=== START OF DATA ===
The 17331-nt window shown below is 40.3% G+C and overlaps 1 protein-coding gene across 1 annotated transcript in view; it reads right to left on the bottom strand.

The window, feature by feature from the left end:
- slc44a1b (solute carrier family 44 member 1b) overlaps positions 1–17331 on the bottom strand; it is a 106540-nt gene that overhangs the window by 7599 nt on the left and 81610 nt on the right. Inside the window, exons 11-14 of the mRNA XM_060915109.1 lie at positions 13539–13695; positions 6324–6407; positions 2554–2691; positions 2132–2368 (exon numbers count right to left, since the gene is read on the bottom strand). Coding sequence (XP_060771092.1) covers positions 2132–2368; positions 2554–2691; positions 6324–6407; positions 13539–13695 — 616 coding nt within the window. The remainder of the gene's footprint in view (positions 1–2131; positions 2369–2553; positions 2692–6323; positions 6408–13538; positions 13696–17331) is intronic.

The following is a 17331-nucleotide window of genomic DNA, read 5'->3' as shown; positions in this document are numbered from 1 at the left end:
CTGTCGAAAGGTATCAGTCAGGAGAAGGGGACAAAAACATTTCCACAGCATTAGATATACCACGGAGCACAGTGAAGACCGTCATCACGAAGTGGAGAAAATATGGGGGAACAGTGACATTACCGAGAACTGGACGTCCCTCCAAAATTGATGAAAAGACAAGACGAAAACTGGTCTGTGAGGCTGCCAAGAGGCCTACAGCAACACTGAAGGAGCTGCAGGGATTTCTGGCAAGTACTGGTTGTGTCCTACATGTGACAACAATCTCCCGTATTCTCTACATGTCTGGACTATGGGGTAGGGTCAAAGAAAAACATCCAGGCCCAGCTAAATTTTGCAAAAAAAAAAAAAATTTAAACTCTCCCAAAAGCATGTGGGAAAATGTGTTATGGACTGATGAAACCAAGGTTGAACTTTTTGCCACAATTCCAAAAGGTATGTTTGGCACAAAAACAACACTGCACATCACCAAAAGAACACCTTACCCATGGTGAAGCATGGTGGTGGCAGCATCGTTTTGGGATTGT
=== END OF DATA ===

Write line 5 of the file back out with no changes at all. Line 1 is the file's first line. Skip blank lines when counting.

CTGTCGAAAGGTATCAGTCAGGAGAAGGGGACAAAAACATTTCCACAGCATTAGATATACCACGGAGCACAGTGAAGACCGTCATCACGAAGTGGAGAAAATATGGGGGAACAGTGACATTACCGAGAACTGGACGTCCCTCCAAAATTGATGAAAAGACAAGACGAAAACTGGTCTGTGAGGCTGCCAAGAGGCCTACAGCAACACTGAAGGAGCTGCAGGGATTTCTGGCAAGTACTGGTTGTGTCCTACATGTGACAACAATCTCCCGTATTCTCTACATGTCTGGACTATGGGGTAGGGTCAAAGAAAAACATCCAGGCCCAGCTAAATTTTGCAAAAAAAAAAAAAATTTAAACTCTCCCAAAAGCATGTGGGAAAATGTGTTATGGACTGATGAAACCAAGGTTGAACTTTTTGCCACAATTCCAAAAGGTATGTTTGGCACAAAAACAACACTGCACATCACCAAAAGAACACCTTACCCATGGTGAAGCATGGTGGTGGCAGCATCGTTTTGGGATTGT